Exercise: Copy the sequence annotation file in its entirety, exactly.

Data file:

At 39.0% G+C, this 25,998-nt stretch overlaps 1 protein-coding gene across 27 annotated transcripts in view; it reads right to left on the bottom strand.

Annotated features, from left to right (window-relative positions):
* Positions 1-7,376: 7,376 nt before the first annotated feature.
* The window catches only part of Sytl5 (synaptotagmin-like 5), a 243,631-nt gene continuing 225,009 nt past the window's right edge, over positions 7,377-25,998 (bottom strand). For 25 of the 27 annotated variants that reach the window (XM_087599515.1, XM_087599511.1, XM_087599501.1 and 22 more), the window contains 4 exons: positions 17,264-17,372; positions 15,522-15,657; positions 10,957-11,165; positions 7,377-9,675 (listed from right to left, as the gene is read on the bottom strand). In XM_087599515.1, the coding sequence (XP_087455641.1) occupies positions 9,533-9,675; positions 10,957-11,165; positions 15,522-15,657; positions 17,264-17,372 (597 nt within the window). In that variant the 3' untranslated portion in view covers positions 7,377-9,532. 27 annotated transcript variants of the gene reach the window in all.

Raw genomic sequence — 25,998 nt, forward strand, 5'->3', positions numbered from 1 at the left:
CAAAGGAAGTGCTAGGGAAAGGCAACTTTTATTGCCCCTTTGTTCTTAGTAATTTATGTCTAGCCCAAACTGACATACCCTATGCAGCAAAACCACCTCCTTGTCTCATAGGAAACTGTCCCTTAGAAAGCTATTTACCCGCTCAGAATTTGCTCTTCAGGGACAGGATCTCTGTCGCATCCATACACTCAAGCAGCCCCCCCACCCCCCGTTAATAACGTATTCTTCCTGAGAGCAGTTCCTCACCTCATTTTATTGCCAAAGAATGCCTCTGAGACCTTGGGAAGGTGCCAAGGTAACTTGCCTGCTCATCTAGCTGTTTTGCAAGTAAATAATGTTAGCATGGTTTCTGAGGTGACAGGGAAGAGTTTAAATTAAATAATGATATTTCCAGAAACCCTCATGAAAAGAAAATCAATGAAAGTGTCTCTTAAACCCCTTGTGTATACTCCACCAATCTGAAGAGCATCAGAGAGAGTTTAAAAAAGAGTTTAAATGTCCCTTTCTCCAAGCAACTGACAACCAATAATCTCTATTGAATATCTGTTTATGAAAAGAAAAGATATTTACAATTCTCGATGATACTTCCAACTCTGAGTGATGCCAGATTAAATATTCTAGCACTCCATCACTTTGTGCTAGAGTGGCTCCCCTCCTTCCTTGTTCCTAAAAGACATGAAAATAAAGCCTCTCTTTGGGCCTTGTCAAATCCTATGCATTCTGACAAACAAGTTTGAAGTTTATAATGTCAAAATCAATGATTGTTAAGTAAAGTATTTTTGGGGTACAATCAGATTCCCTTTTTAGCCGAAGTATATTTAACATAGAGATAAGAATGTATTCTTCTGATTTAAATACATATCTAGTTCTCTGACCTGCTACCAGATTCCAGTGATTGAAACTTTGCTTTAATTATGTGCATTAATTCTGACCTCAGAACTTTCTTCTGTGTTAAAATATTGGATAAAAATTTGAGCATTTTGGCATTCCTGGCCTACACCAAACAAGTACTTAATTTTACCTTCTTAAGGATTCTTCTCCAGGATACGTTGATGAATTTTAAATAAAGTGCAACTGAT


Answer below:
At 39.0% G+C, this 25,998-nt stretch overlaps 1 protein-coding gene across 27 annotated transcripts in view; it reads right to left on the bottom strand.

Annotated features, from left to right (window-relative positions):
* Positions 1-7,376: 7,376 nt before the first annotated feature.
* The window catches only part of Sytl5 (synaptotagmin-like 5), a 243,631-nt gene continuing 225,009 nt past the window's right edge, over positions 7,377-25,998 (bottom strand). For 25 of the 27 annotated variants that reach the window (XM_087599515.1, XM_087599511.1, XM_087599501.1 and 22 more), the window contains 4 exons: positions 17,264-17,372; positions 15,522-15,657; positions 10,957-11,165; positions 7,377-9,675 (listed from right to left, as the gene is read on the bottom strand). In XM_087599515.1, the coding sequence (XP_087455641.1) occupies positions 9,533-9,675; positions 10,957-11,165; positions 15,522-15,657; positions 17,264-17,372 (597 nt within the window). In that variant the 3' untranslated portion in view covers positions 7,377-9,532. 27 annotated transcript variants of the gene reach the window in all.

Raw genomic sequence — 25,998 nt, forward strand, 5'->3', positions numbered from 1 at the left:
CAAAGGAAGTGCTAGGGAAAGGCAACTTTTATTGCCCCTTTGTTCTTAGTAATTTATGTCTAGCCCAAACTGACATACCCTATGCAGCAAAACCACCTCCTTGTCTCATAGGAAACTGTCCCTTAGAAAGCTATTTACCCGCTCAGAATTTGCTCTTCAGGGACAGGATCTCTGTCGCATCCATACACTCAAGCAGCCCCCCCACCCCCCGTTAATAACGTATTCTTCCTGAGAGCAGTTCCTCACCTCATTTTATTGCCAAAGAATGCCTCTGAGACCTTGGGAAGGTGCCAAGGTAACTTGCCTGCTCATCTAGCTGTTTTGCAAGTAAATAATGTTAGCATGGTTTCTGAGGTGACAGGGAAGAGTTTAAATTAAATAATGATATTTCCAGAAACCCTCATGAAAAGAAAATCAATGAAAGTGTCTCTTAAACCCCTTGTGTATACTCCACCAATCTGAAGAGCATCAGAGAGAGTTTAAAAAAGAGTTTAAATGTCCCTTTCTCCAAGCAACTGACAACCAATAATCTCTATTGAATATCTGTTTATGAAAAGAAAAGATATTTACAATTCTCGATGATACTTCCAACTCTGAGTGATGCCAGATTAAATATTCTAGCACTCCATCACTTTGTGCTAGAGTGGCTCCCCTCCTTCCTTGTTCCTAAAAGACATGAAAATAAAGCCTCTCTTTGGGCCTTGTCAAATCCTATGCATTCTGACAAACAAGTTTGAAGTTTATAATGTCAAAATCAATGATTGTTAAGTAAAGTATTTTTGGGGTACAATCAGATTCCCTTTTTAGCCGAAGTATATTTAACATAGAGATAAGAATGTATTCTTCTGATTTAAATACATATCTAGTTCTCTGACCTGCTACCAGATTCCAGTGATTGAAACTTTGCTTTAATTATGTGCATTAATTCTGACCTCAGAACTTTCTTCTGTGTTAAAATATTGGATAAAAATTTGAGCATTTTGGCATTCCTGGCCTACACCAAACAAGTACTTAATTTTACCTTCTTAAGGATTCTTCTCCAGGATACGTTGATGAATTTTAAATAAAGTGCAACTGAT